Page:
"The sun shines not on us but in us. The rivers flow not past, but through us. Thrilling, tingling, vibrating every fiber and cell of the substance of our bodies, making them glide and sing.
I wholeheartedly agree with this deeply spiritual Scotsman whose environmental conservation advocacy helped save some of the most beautiful parts of America's wilderness from loggers’ axes and the livestock industry. The Sequoia National Park and Yosemite National Park are the gifts, the crown jewels, we can all enjoy today as a result of his 'labor of love'.
In the spirit of Thanksgiving, I decided to dedicate this post to 'John of the Mountains' who, in his own words, "cared to live only to entice people to look at Nature’s loveliness."
"The clearest way into the Universe is through a forest wilderness."
One can learn about the life and travels of John Muir from various sources, hence I am not going to repeat a lot of the details here. However, it is clear that throughout his life's journey he wore many hats. Besides of being one of the most influential naturalists, Muir was also an environmental philosopher, inventor, zoologist, botanist, glaciologist, and last but not least, an author whose divinely inspired writings have touched the hearts of nature lovers all over the world.
"Nature is always lovely, invincible, glad, whatever is done and suffered by her creatures. All scars she heals, whether in rocks or water or sky or hearts."
“The mountains are calling and I must go, and I will work on while I can, studying incessantly.”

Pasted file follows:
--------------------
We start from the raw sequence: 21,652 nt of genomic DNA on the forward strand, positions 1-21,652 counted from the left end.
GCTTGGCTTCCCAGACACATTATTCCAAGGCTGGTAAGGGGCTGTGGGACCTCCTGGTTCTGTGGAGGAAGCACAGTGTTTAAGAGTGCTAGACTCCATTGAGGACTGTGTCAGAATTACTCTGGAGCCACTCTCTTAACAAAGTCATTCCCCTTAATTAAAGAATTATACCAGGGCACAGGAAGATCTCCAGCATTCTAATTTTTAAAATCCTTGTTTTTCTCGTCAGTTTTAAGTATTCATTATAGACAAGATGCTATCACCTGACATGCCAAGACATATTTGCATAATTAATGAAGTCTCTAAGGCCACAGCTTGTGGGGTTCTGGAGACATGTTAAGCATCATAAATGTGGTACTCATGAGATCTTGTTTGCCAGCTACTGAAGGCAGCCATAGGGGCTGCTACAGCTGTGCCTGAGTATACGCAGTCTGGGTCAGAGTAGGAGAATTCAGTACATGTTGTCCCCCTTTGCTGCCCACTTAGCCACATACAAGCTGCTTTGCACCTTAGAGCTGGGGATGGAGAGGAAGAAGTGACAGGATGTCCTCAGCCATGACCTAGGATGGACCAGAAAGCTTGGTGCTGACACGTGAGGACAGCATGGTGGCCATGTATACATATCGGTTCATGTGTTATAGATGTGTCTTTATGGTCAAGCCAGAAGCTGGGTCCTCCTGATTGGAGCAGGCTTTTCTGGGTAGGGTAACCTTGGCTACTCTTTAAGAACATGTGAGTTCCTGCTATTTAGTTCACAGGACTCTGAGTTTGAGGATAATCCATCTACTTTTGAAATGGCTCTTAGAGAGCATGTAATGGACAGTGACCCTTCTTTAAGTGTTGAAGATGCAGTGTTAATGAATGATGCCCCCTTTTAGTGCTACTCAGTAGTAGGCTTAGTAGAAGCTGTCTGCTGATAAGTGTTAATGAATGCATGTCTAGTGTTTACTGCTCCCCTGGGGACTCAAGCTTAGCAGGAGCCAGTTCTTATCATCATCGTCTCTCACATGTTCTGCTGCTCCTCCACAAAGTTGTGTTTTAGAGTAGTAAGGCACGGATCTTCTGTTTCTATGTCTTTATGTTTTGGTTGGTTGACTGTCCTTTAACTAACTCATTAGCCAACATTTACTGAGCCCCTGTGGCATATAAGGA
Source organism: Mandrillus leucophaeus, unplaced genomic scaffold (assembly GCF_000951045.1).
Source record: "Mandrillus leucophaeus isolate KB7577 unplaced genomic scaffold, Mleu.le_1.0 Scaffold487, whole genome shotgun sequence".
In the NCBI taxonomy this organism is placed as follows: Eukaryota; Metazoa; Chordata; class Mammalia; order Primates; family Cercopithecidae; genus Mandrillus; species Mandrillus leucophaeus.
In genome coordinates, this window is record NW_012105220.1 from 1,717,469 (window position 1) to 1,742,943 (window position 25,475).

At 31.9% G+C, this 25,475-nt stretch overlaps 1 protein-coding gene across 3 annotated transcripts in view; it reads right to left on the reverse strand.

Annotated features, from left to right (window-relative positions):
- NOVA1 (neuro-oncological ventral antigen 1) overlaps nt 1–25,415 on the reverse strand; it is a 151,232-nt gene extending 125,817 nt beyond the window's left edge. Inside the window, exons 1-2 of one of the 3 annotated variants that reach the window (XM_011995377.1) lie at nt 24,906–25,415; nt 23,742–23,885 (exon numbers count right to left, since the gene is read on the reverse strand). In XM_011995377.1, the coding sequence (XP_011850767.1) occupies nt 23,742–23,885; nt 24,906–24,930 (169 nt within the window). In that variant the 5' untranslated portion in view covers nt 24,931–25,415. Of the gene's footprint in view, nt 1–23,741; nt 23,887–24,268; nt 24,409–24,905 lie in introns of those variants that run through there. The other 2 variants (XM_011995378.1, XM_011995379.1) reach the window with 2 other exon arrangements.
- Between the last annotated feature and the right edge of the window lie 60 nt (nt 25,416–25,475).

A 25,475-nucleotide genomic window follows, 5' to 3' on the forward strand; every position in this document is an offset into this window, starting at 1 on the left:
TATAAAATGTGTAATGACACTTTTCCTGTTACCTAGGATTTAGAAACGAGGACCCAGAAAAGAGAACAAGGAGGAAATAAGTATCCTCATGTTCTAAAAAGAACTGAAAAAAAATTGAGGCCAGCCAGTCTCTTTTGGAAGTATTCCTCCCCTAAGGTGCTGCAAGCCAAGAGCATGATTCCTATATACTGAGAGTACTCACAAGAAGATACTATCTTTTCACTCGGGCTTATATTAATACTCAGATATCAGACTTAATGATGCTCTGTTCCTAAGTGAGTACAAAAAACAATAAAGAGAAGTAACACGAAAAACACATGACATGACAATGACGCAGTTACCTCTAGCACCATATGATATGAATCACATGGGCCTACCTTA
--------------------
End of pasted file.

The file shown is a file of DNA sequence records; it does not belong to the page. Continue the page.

Muir's insatiable thirst for knowledge and understanding of natural phenomena is echoed in the now rather famous quote above. His commitment to rigorous study and learning took him for "A Thousand-Mile Walk to the Gulf" of Mexico and other wild areas across North America. He particularly reveled in the majestic beauty of the Yosemite Valley and in a letter to one of his friends he wrote, "It is by far the grandest of all of His special temples of Nature I was ever permitted to enter. It must be the sanctum sanctorum of the Sierras."
Muir clearly saw the interconnectedness of everything around him.
"Nature is one, and to me the greatest delight of observation and study is to discover new unities in this all-embracing and eternal harmony."
"When we try to pick out anything by itself, we find it hitched to everything else in the Universe."
Reading Muir's writings brought me a lot of joy. My mind was transported back to the forests and mountains I previously visited either on my bike or on foot with a backpack. Love and reverence for Nature permeate countless passages. Their warmth flows right into your heart. Numerous paragraphs remind me that, in fact, I am connected to the All.
Luckily, you do not have to take my word for it. You can just read his books or, even better, go to the woods near you and experience the uniting and healing power of Nature yourself.
"I never saw a disconnected tree."
I would like to conclude this post with a quote full of meaning and wisdom so deep it reached the core of my being. May it encourage you to go outside and enjoy the life enhancing gifts of Nature.
“Walk away quietly in any direction and taste the freedom of the mountaineer. Camp out among the grasses and gentians of glacial meadows, in craggy garden nooks full of nature’s darlings.